14 Apr

From the Southern Migration of the Negro to the North Until Now, African Americans Still Wait for the “American Promise” of Rendering Justice Fairly

Posted by Obiora N. Anekwe

As we see, the story remains the same with little regard for black lives. We may chant the motto “Black Lives Matter!” but how much do our lives really matter in a global society that devalues the significance of black people? In recent days, a cellular phone video footage surfaced showing Michael T. Slager, a white police officer in North Charleston, South Carolina, shooting Walter L.Scott eight times as he fled, killing him while he ran away.

The shooting came to light after other high profile tragedies occurred where police officers used excessive lethal force in New York, Cleveland, Ferguson, and Missouri. In each of these critical cases throughout various regions and states, the black men involved were viewed as a “threat” in which police officers often stated that they “feared for their lives.” As a result, these black men were brutally killed with little to no recourse for their senseless killings.

The more I read about these incidents throughout America, the more I am reminded of the stark reality that black men were and are still invisibles without eternal worth or value, but quite visible when they were and are still utilized as primary human labor forces in the prison industrial system. Much like their black enslaved male ancestors, black men are still chased, murdered, and re-captured if and when they get out of line or attempt to runaway from mental and spiritual enslavement. Black men often release their frustrated, yet depressed state through alcohol/drug use or by committing unlawful acts due to a lack of sufficient support, both monetarily and spiritually. In a majority of these recent senseless killings, the crimes that are suspected essentially amount to what I describe as crimes of survival. These type of crimes are often the result of inadequate employment and/or education necessary to compete competitively so that black men can be productive citizens in our society.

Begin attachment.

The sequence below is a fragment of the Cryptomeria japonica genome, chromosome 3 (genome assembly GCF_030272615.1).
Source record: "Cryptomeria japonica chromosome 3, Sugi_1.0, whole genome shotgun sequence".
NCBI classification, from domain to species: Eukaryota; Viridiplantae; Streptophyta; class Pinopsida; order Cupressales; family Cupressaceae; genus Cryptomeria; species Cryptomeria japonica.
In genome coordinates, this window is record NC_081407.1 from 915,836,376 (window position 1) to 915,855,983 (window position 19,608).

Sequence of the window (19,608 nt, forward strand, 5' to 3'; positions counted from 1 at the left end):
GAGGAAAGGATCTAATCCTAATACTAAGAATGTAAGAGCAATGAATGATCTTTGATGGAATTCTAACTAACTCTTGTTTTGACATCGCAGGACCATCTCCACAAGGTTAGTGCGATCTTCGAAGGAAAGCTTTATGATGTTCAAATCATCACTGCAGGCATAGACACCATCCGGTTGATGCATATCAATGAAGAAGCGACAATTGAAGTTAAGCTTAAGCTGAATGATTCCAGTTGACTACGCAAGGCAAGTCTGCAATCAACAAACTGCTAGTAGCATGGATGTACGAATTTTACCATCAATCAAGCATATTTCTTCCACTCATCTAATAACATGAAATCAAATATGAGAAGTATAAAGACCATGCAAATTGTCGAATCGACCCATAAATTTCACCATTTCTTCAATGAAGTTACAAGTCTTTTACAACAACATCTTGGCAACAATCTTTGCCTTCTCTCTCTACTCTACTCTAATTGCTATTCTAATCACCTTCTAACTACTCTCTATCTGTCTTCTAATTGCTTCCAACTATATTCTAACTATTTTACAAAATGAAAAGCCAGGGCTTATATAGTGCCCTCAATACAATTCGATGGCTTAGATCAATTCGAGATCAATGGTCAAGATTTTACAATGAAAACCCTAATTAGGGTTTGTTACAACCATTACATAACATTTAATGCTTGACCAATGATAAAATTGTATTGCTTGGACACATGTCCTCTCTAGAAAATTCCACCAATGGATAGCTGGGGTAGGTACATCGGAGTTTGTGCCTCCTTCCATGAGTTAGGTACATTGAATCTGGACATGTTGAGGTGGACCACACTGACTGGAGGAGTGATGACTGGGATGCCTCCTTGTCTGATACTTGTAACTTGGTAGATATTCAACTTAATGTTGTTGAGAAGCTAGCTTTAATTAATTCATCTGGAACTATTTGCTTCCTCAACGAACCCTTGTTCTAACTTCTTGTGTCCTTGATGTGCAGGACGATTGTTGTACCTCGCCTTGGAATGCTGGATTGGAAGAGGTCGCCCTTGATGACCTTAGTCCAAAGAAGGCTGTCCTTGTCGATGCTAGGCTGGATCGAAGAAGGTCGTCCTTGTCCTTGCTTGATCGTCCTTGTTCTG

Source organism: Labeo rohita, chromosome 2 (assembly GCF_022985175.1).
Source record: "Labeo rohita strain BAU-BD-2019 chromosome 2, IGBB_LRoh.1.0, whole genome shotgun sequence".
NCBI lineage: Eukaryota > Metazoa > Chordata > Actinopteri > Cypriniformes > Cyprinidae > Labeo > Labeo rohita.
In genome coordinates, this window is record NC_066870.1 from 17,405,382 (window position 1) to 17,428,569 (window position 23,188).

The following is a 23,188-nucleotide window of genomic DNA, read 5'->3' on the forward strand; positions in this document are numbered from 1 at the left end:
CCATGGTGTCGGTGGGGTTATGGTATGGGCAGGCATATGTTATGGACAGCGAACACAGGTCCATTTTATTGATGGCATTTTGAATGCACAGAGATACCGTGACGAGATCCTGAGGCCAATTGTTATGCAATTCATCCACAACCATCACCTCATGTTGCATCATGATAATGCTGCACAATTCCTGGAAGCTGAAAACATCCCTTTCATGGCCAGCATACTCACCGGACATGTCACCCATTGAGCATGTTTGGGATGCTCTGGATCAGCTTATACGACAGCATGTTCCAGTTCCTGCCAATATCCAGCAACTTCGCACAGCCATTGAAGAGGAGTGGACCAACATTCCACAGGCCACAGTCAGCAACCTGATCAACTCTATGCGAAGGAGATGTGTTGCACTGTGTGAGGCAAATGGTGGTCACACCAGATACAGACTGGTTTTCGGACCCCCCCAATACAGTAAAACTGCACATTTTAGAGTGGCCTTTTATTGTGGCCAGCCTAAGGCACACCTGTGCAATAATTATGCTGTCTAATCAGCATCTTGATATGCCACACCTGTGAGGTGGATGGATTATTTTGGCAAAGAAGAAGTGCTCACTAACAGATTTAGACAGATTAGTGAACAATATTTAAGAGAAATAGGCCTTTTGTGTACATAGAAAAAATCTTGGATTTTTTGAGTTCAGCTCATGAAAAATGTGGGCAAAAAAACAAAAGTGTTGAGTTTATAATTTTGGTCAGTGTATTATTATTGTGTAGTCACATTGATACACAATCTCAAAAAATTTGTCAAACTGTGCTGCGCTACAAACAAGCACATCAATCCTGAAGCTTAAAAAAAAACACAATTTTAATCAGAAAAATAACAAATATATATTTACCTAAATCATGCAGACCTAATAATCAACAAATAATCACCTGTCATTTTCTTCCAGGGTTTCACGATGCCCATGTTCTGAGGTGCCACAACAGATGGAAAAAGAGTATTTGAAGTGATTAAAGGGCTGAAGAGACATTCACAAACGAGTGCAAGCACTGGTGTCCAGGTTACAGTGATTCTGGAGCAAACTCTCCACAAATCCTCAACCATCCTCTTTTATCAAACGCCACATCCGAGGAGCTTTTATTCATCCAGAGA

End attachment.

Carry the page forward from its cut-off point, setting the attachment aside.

The modern black man now suffers just as their enslaved ancestors who once attempted to seek solitude and freedom from the white slave catchers of the South by escaping to the North. These so-called enforcers of law during the height of black enslavement in America have been re-fashioned under the auspices of law enforcement officers who have become modern day slave catchers during a new era of Jim Crow. But unlike the oppressive tactics that were once limited to certain slave territories, these new crime fighters have the free and full range to literally kill black men without any questions asked because of their perceived fears of imminent endangerment. As such, the act of policing has taken precedence over a black man’s inherent right to live and have justice rendered. 

As I reflect upon the past history of Africans in America, I am often reminded that history’s past can vividly teach us lessons that should never be repeated. It also teaches us that history is often repeated if it is not rectified through healing, forgiveness, and reconciliation.

In a new revealing exhibition of artist Jacob Lawrence’s panel series on the migration of blacks from the South to the North during the height of brutal segregation and Jim Crow laws, we are reminded of past racial issues that resoundingly mirror events of today. Through orally visualized imagery in 60 art panels by Jacob Lawrence (September 7, 1917- June 9, 2000), the exhibition entitled, One-Way Ticket: Jacob Lawrence’s Migration Series and Other Works, visually re-examines how racism towards black people is inherit to America’s human engagement and societal norms. The exhibition is on view from April 3 until September 7, 2015 at the Museum of Modern Art (MOMA) in New York, York.

Among the striking images Jacob Lawrence portrayed in his art panels, one panel stood out for me when I visited the exhibition. In Panel 52, one of the largest and most brutal race riots in East St. Louis was shown in dramatically colored imagery. The police brutality depicted in this panel about race riots in East St. Louis re-ignites the potent, yet vivid images shown on television after similar race riots occurred in Ferguson, Missouri decades later. Although close to a century has passed since the race riots of 1917 in East St. Louis, not much has changed in terms of issues connected to race. Jacob Lawrence’s painting reminds me that art can serve as a truth-teller that factualizes the harsh realities of our past and present social concerns. If we are not careful, incidents of the past that serve as blatant reminders of American history’s unreconciled consciousness will continue to plague us if we do not seek to rid our nation of oppressive injustice practices and replace it with a system of democratic leadership, justice, and fairness. Still, today African Americans wait for the “American Promise” of rendering justice fairly.

What are your thoughts about my essay? Do you agree or disagree with my opinions? What is your take on the issues I have raised in this article? Is my point of view justified?

I have added a link featuring an interview with political consultant Chris Metzler, Ph.D. on Fox Television's The O’Reilly Factor about the recent shooting of Walter L. Scott in North Charleston, South Carolina in order to begin our conversation.

Ethically Speaking,
Obiora N. Anekwe


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